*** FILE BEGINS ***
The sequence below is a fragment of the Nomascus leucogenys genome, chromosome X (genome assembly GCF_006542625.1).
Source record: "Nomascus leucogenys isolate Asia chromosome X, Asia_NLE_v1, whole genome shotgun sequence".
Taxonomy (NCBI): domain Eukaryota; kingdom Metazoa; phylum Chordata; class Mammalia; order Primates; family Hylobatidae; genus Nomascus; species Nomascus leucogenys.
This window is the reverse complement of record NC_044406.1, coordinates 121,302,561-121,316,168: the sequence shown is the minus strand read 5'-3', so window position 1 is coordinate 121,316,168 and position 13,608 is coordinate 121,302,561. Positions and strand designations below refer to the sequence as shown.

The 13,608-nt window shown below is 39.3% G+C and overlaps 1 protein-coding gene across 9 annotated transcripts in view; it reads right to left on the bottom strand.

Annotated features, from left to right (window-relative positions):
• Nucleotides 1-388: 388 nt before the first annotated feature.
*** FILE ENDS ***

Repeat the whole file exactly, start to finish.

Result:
The sequence below is a fragment of the Nomascus leucogenys genome, chromosome X (genome assembly GCF_006542625.1).
Source record: "Nomascus leucogenys isolate Asia chromosome X, Asia_NLE_v1, whole genome shotgun sequence".
Taxonomy (NCBI): domain Eukaryota; kingdom Metazoa; phylum Chordata; class Mammalia; order Primates; family Hylobatidae; genus Nomascus; species Nomascus leucogenys.
This window is the reverse complement of record NC_044406.1, coordinates 121,302,561-121,316,168: the sequence shown is the minus strand read 5'-3', so window position 1 is coordinate 121,316,168 and position 13,608 is coordinate 121,302,561. Positions and strand designations below refer to the sequence as shown.

The 13,608-nt window shown below is 39.3% G+C and overlaps 1 protein-coding gene across 9 annotated transcripts in view; it reads right to left on the bottom strand.

Annotated features, from left to right (window-relative positions):
• Nucleotides 1-388: 388 nt before the first annotated feature.